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What’s wrong with using paper and plastic bags? What about biodegradable bags?

The paper-versus-plastic debate is an international issue. San Francisco became the first city in the country to ban plastic bags. Ireland, Denmark, and Switzerland all charge fees for plastic bags. Why the hype? Read on…

Foreign Oil Dependency: An estimated 12 million barrels of oil per year are used to produce the plastic bags consumed in the United States alone. The average American family uses approximately 1400 plastic bags per year. These bags are typically used once, maybe twice, before being thrown in the trash.

Landfill Costs: An estimated 1-5% of the plastic bags given by grocers, department stores and restaurants are actually brought back to the store to be recycled. The majority of plastic bags end up in a landfill where they can take 500 to 1000 years to breakdown. Plastic bags have been known to clog landfill and recycling plant machinery, often times requiring hand-cleaning.

Marine Animal Endangerment: Plastic bags decompose through a process called photodegradation, which causes the bag to break down into smaller and smaller toxic particles that contaminate water and soil. It has been said that approximately 100,000 marine animals are killed by plastic bags and their broken down particles each year.

Litter: Plastic bag litter is becoming commonplace, even in remote areas like Antarctica. Littered plastic bags also clog storm drains, which reduce efficiency and cost taxpayers money.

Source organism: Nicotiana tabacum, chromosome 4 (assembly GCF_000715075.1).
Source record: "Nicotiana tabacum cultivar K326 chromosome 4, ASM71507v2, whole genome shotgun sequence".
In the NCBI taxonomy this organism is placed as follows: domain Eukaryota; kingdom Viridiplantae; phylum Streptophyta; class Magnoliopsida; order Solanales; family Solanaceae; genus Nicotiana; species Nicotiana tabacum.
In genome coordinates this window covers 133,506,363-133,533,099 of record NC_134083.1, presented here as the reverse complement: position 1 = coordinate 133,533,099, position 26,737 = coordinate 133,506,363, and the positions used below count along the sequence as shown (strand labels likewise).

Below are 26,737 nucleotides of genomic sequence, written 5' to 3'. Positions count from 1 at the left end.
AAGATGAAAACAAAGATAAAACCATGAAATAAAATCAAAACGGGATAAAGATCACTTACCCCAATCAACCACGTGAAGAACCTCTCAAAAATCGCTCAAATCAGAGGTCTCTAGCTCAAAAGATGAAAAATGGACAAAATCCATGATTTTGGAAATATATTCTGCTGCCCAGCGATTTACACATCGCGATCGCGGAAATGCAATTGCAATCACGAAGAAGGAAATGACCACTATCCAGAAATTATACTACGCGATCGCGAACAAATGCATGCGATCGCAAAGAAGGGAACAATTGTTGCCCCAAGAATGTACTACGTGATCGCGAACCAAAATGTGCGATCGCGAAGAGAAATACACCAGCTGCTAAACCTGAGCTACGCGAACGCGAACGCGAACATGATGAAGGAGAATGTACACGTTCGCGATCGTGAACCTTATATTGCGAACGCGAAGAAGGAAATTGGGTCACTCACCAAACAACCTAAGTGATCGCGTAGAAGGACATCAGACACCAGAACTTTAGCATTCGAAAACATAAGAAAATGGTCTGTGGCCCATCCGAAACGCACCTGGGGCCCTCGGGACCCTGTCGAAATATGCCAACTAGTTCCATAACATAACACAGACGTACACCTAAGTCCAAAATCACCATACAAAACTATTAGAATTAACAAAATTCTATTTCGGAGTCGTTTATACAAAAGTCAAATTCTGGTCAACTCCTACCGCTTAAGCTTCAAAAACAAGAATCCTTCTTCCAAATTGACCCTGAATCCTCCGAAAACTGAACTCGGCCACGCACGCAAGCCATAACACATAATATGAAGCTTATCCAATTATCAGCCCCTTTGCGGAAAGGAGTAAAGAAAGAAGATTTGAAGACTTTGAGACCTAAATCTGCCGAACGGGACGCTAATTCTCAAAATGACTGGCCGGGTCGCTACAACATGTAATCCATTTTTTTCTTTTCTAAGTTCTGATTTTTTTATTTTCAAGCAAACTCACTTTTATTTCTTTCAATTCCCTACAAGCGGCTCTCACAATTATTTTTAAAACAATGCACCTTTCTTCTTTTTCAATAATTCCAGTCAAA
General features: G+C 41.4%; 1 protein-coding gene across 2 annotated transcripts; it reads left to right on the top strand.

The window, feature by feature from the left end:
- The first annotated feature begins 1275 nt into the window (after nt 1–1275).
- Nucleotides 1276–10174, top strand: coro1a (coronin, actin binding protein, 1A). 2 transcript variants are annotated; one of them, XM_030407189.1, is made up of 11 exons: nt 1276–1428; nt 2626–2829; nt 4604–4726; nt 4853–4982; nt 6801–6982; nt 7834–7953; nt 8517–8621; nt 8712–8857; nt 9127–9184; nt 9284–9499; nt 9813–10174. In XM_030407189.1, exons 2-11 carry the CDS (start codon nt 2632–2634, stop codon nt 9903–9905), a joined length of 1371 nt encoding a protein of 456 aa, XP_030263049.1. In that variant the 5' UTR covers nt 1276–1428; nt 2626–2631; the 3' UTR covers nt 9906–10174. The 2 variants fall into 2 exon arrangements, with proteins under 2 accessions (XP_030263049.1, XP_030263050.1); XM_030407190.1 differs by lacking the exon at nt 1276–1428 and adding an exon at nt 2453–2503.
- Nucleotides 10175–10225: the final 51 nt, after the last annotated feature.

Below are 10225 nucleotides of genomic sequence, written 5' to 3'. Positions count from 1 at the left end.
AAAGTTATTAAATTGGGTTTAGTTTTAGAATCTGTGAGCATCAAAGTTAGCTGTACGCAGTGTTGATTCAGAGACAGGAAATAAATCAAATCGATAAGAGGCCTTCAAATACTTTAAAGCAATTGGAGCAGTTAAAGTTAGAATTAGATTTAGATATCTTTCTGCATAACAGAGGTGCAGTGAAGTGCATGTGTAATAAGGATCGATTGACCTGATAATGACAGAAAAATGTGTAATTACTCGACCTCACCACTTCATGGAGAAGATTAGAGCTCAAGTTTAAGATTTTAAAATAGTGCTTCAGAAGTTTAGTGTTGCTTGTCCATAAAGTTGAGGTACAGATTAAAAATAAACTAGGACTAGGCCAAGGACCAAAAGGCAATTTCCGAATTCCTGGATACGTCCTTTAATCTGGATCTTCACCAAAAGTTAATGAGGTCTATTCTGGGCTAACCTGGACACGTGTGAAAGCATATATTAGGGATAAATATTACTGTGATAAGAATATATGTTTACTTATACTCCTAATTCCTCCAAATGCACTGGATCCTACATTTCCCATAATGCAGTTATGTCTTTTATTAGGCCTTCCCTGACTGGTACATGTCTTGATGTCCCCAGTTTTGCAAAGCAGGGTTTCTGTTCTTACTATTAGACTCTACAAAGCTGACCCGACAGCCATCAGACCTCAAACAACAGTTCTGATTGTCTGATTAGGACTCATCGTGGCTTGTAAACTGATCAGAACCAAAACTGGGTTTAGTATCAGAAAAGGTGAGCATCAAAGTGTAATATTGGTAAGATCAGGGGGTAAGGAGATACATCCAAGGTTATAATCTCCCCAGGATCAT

Paper is Not the Answer
In 1999 the US alone consumed 14 million trees in the form of 10 billion paper grocery bags. In addition, it takes more than four times as much energy to manufacture a paper bag as it does to manufacture a plastic bag. Trees are a major absorber of greenhouse gases, so the effect on the environment is even greater. Imagine trying to replace all of our plastic bags with paper bags…it just doesn’t work.

Thinking Biodegradable? Think Again

All types of biodegradable and compostable bags must be placed under specific conditions to degrade properly. For instance, a photo-degradable bag will not break down if it is covered by water or otherwise obscured from light. An oxo-biodegradable bag requires direct access to oxygen and sunlight to degrade.

So what are the ramifications of improper use of biodegradable bags? Any consumer who places a biodegradable bag in the home compost pile will not see the promised degradation because the required high temperatures achieved in municipal composting facilities cannot be achieved with home composting. Additionally, some of these bags leave plastic pieces or other residues when they break down—leftovers that natural systems and wildlife cannot tolerate.

The unfortunate truth is that biodegradable bags are also inadvertently leading to litter because consumers assume the bags will quickly break down or compost, whatever the conditions, and that’s just not true.